In an essay for Lean Dunham’s Lenny Letter, Grammy Award-winning musician Alicia Keys wrote a piece titled “It’s Time To Uncover” which detailed her reasons for starting her #nomakeup campaign and why it is important to her. We know this is not the first time a make-up free campaign, complete with a social media-friendly hashtag, has gone viral or caught the attention of the interwebs.
We love any movement or campaign that is dedicated to breaking down barriers and challenging the norms that we as humans are told to abide by, or else suffer the consequences of low self-esteem. Disrupting beauty standards to allow space for each individual to define who they are on their own terms is something we will support any day!
And while we love the many ordinary men and women who create movements that generate viral buzz, this message from Alicia has an added layer of weight to it simply because of her celebrity currency and the sheer impact she has from being in the public eye.
She is a woman whose music videos, red carpet appearances, on-stage performances and swooned-over still images put her in another stratosphere from many of us ordinary citizens, but when all that glitz and glamour is stripped away, there is something quite identifiable about her.
“We all get to a point in our lives (especially girls) where we try to be perfect. Does it start somewhere in second grade after picture day when you wear your frizzy hair out ’cause your mama says it’s beautiful but all your “friends” laugh at you?” she begins her essay.
“Or how about in junior high school? Where all the ‘pretty’ girls are wearing lipstick and eyeliner and mascara. Some of them are so skilled they even look like those models in every magazine you ever read — the ones who made you feel slightly uncomfortable with yourself or misrepresented or just unseen. It’s another moment where some piece of you realizes that to fit in or be thought of as beautiful, you have to cover up to be a bit closer to perfect,” she continued, describing scenes many of us would be familiar with.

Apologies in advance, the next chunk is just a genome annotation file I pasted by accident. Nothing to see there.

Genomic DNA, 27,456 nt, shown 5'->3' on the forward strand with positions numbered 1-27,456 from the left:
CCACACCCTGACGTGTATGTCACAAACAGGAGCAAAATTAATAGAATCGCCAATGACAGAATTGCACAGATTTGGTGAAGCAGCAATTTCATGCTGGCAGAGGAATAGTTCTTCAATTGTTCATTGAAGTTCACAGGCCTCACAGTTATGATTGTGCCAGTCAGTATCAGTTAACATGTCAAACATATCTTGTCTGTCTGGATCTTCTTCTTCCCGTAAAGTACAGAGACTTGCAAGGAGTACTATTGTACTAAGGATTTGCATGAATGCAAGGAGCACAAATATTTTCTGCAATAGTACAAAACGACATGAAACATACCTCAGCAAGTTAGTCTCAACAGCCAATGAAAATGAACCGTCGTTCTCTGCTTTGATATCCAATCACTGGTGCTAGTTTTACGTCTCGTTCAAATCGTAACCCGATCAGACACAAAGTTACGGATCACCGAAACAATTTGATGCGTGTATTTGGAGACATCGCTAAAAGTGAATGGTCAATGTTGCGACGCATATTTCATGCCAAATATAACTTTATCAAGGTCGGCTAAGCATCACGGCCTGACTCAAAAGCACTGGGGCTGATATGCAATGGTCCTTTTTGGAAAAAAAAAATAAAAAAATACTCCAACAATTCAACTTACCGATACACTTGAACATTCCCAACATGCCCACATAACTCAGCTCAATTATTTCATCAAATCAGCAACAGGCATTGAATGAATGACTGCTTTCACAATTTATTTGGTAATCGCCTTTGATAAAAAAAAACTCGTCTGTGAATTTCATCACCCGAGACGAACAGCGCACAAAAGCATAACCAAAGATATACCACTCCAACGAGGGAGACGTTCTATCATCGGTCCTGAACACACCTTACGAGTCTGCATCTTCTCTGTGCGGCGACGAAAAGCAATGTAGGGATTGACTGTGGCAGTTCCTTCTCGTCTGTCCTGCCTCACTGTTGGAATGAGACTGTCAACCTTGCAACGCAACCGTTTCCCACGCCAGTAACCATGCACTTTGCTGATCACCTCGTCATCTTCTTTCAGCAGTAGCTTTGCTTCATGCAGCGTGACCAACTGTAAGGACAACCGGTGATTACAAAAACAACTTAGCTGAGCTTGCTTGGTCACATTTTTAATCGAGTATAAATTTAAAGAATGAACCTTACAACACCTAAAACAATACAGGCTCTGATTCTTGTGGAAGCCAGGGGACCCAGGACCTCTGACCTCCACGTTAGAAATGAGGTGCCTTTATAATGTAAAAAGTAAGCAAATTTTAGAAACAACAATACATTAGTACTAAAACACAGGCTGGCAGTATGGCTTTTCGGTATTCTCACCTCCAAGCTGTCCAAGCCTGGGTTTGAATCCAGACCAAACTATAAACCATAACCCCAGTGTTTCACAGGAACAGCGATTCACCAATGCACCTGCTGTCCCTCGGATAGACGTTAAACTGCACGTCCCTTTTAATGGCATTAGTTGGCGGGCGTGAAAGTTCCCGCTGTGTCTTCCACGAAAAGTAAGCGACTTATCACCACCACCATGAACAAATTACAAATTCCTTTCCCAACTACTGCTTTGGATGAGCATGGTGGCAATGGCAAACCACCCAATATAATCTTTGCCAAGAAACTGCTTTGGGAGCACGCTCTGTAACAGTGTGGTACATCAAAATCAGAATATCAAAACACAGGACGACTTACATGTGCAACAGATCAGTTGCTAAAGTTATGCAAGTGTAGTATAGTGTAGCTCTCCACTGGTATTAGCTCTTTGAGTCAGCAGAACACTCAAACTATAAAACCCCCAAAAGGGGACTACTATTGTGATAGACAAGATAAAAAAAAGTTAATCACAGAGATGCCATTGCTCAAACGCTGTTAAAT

But when she burst onto the artist scene, all of a sudden the pressure to look a certain way compounded with so many people’s opinions on her appearance.
“I remember when I first started to be in the public eye. Oh my gawd! Everyone had something to say. ‘She’s so hard, she acts like a boy, she must be gay, she should be more feminine!’ But the truth is, I was just from New York, and everyone I knew acted like that…This was the harsh, judgmental world of entertainment and my biggest test yet. I started, more than ever, to become a chameleon. Never fully being who I was, but constantly changing so all the ‘they’s’ would accept me,” she revealed.
This is where it gets interesting. As she, and many other female celebrities, get pulled in certain directions in terms of their image, it instantly has an impact on millions of fans around the world. It is a form of “trickle down” beauty standards created by powerful visual industries like music, elevated and amplified by celebrities, then filtered down to impressionable audience members via phones, magazines, the internet, TV, movies and the media.
After realizing she had become part of a trend that perpetuated the beauty standards, and waking up to the fact that she no longer wanted to be a pawn, Alicia says she used her new perspective as fuel for her new album.
“Before I started my new album, I wrote a list of all the things that I was sick of. And one was how much women are brainwashed into feeling like we have to be skinny, or sexy, or desirable, or perfect. One of the many things I was tired of was the constant judgment of women. The constant stereotyping through every medium that makes us feel like being a normal size is not normal, and heaven forbid if you’re plus-size. Or the constant message that being sexy means being naked. All of it is so frustrating and so freakin’ impossible,” she admits, to which we concur!